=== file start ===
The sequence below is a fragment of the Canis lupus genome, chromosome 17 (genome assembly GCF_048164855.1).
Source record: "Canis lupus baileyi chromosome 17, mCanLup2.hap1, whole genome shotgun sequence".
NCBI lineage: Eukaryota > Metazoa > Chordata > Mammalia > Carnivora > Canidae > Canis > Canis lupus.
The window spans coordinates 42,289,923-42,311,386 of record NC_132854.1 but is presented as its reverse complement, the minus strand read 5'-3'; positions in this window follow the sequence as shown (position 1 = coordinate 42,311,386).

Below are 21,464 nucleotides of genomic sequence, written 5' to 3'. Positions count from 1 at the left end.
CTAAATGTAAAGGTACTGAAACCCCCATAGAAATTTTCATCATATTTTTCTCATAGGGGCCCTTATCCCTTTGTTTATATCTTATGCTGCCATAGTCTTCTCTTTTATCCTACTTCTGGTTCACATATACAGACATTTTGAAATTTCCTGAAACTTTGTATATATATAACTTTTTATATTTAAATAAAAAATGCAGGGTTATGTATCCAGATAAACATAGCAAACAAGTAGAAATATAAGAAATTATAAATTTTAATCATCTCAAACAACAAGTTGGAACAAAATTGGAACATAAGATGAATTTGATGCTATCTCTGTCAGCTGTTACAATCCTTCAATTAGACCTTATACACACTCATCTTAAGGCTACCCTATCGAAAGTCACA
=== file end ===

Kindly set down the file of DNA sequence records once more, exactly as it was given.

The sequence below is a fragment of the Canis lupus genome, chromosome 17 (genome assembly GCF_048164855.1).
Source record: "Canis lupus baileyi chromosome 17, mCanLup2.hap1, whole genome shotgun sequence".
NCBI lineage: Eukaryota > Metazoa > Chordata > Mammalia > Carnivora > Canidae > Canis > Canis lupus.
The window spans coordinates 42,289,923-42,311,386 of record NC_132854.1 but is presented as its reverse complement, the minus strand read 5'-3'; positions in this window follow the sequence as shown (position 1 = coordinate 42,311,386).

Below are 21,464 nucleotides of genomic sequence, written 5' to 3'. Positions count from 1 at the left end.
CTAAATGTAAAGGTACTGAAACCCCCATAGAAATTTTCATCATATTTTTCTCATAGGGGCCCTTATCCCTTTGTTTATATCTTATGCTGCCATAGTCTTCTCTTTTATCCTACTTCTGGTTCACATATACAGACATTTTGAAATTTCCTGAAACTTTGTATATATATAACTTTTTATATTTAAATAAAAAATGCAGGGTTATGTATCCAGATAAACATAGCAAACAAGTAGAAATATAAGAAATTATAAATTTTAATCATCTCAAACAACAAGTTGGAACAAAATTGGAACATAAGATGAATTTGATGCTATCTCTGTCAGCTGTTACAATCCTTCAATTAGACCTTATACACACTCATCTTAAGGCTACCCTATCGAAAGTCACA